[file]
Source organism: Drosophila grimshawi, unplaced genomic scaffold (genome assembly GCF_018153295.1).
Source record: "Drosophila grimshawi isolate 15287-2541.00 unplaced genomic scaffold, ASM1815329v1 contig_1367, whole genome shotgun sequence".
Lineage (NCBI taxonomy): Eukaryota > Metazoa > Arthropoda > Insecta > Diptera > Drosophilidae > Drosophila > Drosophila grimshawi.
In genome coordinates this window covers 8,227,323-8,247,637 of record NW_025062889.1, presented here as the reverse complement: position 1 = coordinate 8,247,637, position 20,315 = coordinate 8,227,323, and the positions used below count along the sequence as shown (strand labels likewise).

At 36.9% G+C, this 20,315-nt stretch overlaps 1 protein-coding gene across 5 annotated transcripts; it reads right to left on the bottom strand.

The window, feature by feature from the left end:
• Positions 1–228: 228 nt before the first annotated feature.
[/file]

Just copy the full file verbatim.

Source organism: Drosophila grimshawi, unplaced genomic scaffold (genome assembly GCF_018153295.1).
Source record: "Drosophila grimshawi isolate 15287-2541.00 unplaced genomic scaffold, ASM1815329v1 contig_1367, whole genome shotgun sequence".
Lineage (NCBI taxonomy): Eukaryota > Metazoa > Arthropoda > Insecta > Diptera > Drosophilidae > Drosophila > Drosophila grimshawi.
In genome coordinates this window covers 8,227,323-8,247,637 of record NW_025062889.1, presented here as the reverse complement: position 1 = coordinate 8,247,637, position 20,315 = coordinate 8,227,323, and the positions used below count along the sequence as shown (strand labels likewise).

At 36.9% G+C, this 20,315-nt stretch overlaps 1 protein-coding gene across 5 annotated transcripts; it reads right to left on the bottom strand.

The window, feature by feature from the left end:
• Positions 1–228: 228 nt before the first annotated feature.